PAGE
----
• The light-emitting element 1, the optical element 4, and the first diffraction grating G1 constitute one element of light projection means, the second diffraction grating G2 constitutes one element of modulation means, and the third diffraction grating G3 and the light-receiving element 3 constitute one element of light-receiving means. Note that the light projection means and the light-receiving means constitute one element of the head unit H.
  • The principle of measurement of relative displacement information between the second and third diffraction gratings G2 and G3 will be explained below. A divergent light beam emitted from the light-emitting element 1 is converted by the cylindrical lens 4 into a wave surface state in that the light beam is convergent in the grating line direction (Y-direction) of the first diffraction grating G1 by the cylindrical lens 4, and is divergent from the light source in the split direction of light beams, i.e., the grating arrangement direction (X-direction) of the first diffraction grating G1. The converted light beam is transmission-diffracted at point O1 on the first diffraction grating G1 to be split into three light beams, i.e., a 0th-order diffracted light beam R₀, a +1st-order diffracted light beam R₊₁, and a -1st-order diffracted light beam R₋₁, and these light beams emerge from the first diffraction grating G1.
  • In this embodiment, of these light beams, only the 0th- and -1st-order diffracted light beams R₀ and R₋₁ are utilized.
  • In this embodiment, the light beam from the light-emitting element 1 is incident on the first diffraction grating G1 at the same angle as the diffraction angle of an nth-order (-1st-order) diffracted light beam from the first diffraction grating (i.e., an angle defined with the 0th-order diffracted light beam) as an incident angle.
  • The light beam R₀ which is transmitted straight through the first diffraction grating G1 is condensed at position C near the second diffraction grating G2 in the grating line direction of the first diffraction grating G1, and is reflected and diffracted at point P2 on the second diffraction grating G2. The diffracted light beam is split into a +1st-order diffracted light beam R₀₊₁ and a -1st-order diffracted light beam R₀₋₁, and these light beam are phase-modulated.
  • In this embodiment, of these light beams, only the -1st-order diffracted light beam R₀₋₁ is utilized. The phase of the -1st-order diffracted light beam R₀₋₁ is shifted by -2πΔx/P. Note that Δx is the moving amount, in the X-direction, of the second diffraction grating G2, and P is the pitch of the second diffraction grating G2.
  • The -1st-order diffracted light beam R₀₋₁ is transmission-diffracted by the third diffraction grating G3, and is split into a 0th-order diffracted light beam R₀₋₁₀, a +1st-order diffracted light beam R₀₋₁₊₁, and other light beams. Of these light beams, the +1st-order diffracted light beam R₀₋₁₊₁ is output from the diffraction grating surface in the 1st-order diffraction direction, and the phase of its wave surface is -2πΔx/P.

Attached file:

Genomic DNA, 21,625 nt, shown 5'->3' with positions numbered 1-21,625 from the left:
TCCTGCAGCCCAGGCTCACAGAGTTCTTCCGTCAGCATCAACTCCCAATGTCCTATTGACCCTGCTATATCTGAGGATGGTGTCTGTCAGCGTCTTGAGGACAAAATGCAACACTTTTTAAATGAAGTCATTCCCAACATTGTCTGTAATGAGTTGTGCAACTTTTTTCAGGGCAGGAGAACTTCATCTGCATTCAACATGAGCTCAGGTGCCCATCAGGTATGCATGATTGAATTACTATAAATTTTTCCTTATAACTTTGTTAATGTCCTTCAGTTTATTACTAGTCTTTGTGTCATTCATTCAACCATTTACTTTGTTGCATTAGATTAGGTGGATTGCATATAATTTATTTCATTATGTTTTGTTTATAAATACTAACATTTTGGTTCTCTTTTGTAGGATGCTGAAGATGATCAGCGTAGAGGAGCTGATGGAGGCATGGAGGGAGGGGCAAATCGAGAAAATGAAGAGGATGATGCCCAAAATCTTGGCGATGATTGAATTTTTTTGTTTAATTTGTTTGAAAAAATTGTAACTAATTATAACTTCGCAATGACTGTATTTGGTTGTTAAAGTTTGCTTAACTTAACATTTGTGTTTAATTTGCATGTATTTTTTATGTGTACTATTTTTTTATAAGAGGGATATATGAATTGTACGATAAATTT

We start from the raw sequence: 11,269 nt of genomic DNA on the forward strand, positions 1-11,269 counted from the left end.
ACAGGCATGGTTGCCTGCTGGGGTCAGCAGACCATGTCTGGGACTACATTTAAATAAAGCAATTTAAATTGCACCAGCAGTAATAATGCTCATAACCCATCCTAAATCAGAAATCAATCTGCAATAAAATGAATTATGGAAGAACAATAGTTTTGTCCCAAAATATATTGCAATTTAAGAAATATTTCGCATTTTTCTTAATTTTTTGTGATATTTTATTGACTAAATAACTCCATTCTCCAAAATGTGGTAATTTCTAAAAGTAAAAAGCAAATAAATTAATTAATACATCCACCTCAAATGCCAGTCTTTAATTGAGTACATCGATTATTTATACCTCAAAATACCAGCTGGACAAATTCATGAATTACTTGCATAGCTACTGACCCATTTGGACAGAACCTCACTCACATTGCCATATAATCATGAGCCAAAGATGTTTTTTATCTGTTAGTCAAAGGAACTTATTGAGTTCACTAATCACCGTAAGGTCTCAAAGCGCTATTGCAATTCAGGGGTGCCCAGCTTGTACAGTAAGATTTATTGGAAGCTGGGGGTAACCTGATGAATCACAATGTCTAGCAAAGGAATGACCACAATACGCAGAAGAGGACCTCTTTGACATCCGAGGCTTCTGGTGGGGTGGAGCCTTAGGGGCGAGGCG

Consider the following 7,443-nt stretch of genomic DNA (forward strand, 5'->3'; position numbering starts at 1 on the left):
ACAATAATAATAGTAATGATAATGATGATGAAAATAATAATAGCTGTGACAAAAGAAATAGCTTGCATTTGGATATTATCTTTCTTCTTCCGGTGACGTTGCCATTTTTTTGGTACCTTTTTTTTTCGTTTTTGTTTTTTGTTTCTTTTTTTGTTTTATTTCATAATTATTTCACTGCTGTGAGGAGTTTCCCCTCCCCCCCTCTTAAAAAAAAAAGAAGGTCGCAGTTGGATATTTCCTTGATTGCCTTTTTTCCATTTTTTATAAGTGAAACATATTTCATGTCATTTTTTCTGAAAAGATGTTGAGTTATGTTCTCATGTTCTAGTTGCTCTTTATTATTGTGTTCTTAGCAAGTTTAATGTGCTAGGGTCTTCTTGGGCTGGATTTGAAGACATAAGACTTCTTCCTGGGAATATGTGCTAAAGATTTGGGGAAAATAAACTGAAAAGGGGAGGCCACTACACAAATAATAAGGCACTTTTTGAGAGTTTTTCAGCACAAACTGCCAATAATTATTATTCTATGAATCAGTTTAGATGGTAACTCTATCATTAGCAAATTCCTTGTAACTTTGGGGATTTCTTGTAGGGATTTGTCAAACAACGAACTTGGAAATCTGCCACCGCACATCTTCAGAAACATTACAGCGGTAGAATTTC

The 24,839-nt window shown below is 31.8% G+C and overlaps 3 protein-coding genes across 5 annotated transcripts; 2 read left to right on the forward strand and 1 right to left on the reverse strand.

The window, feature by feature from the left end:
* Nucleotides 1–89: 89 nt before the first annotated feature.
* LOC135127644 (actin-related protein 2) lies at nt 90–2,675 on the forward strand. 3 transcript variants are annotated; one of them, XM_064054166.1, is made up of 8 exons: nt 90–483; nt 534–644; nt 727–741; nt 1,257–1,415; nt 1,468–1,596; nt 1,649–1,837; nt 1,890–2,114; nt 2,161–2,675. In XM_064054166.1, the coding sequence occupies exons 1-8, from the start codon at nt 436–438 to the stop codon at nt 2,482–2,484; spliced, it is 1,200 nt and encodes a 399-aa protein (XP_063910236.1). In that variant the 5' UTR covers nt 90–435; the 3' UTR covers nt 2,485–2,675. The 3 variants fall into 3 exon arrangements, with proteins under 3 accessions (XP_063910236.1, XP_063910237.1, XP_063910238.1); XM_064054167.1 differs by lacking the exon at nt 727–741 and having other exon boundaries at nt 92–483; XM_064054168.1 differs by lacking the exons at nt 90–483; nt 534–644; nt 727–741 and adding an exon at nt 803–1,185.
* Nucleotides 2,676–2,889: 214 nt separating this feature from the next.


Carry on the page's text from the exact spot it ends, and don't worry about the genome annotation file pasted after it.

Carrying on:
• The light beam R₋₁, which is -1st-order-diffracted by the first diffraction grating G1 in a direction perpendicular thereto, is reflection-diffracted at point P1 on the second diffraction grating G2, and is split into a +1st-order diffracted light beam R₋₁₊₁, a -1st order diffracted light beam R₋₁₋₁, and other light beams. These light beams are phase-modulated. Of these light beams, only the +1st-order diffracted light beam R₋₁₊₁ is utilized. The phase of the +1st-order diffracted light beam R₋₁₊₁ is shifted by +2πΔx/P. The +1st-order diffracted light beam R₋₁₊₁ is condensed in the grating line direction of the first diffraction grating G1 at the position C near the second diffraction grating G2, and is then incident on the third diffraction grating G3. Of the light beams diffracted by the third diffraction grating G3, a 0th-order diffracted light beam R₋₁₊₁₀, which is transmitted straight through the third diffraction grating G3, is utilized. The phase of this wave surface is +2πΔx/P.
  • In this embodiment, the respective elements are set so that the light beam R₀₋₁₊₁ emerges from the third diffraction grating G3 at an exit angle which is equal to the diffraction angle of an nth-order diffracted light beam by the first diffraction grating G1 of the light beam from the light-emitting element 1.
  • The light beams R₋₁₊₁₀ and R₀₋₁₊₁ whose optical paths are caused to overlap each other by the third diffraction grating G3 are incident on the light-receiving element 3 as interference light. The interference phase at this time is: {+2πΔx/P} - {-2πΔx/P} = 4πΔx/P
    Figure imgb0001
    Thus, when the second diffraction grating G2 as a scale deviates by a P/2 pitch in the grating arrangement direction, a bright and dark signal for one period is generated.
  • The relationship among mounting error angles φ and η, the angle difference ϑ between two interference light beams, and (the wavelength λ of light)/(the diffraction grating pitch P) will be explained below.
  • Referring to Fig. 4, if the vector of a ray of light, which is transmitted through the cylindrical lens 4 and perpendicularly incident on the first diffraction grating G1, of light emitted by the light-emitting element is represented by u₀ (u0x, u0y, u0z), and m is the order of diffraction, a directional vector u₁ (u1x, u1y, u1z) of mth-order light, which is transmission-diffracted by the first diffraction grating G1, is known to satisfy the following relations (Px and Py are respectively the pitches, in the x- and y-directions, of the diffraction grating, and the diffraction grating is present in the x-y plane):
    Figure imgb0002

       Based on this relationship, the angle difference ϑ between the two light beams R₋₁₊₁₀ and R₀₋₁₊₁, which are transmission-diffracted by the third diffraction grating G3 and interfere with each other, is: (for λ/P = s
    Figure imgb0003
    ) ϑ = Cos⁻¹[(2s)²(Cosη - 1) + 1] ϑ = -φ - Sin⁻¹{s + Sin[φ - Sin⁻¹(s)]} + Sin⁻¹{s + Sin[φ - Sin⁻¹(s - Sinφ)]}
    Figure imgb0004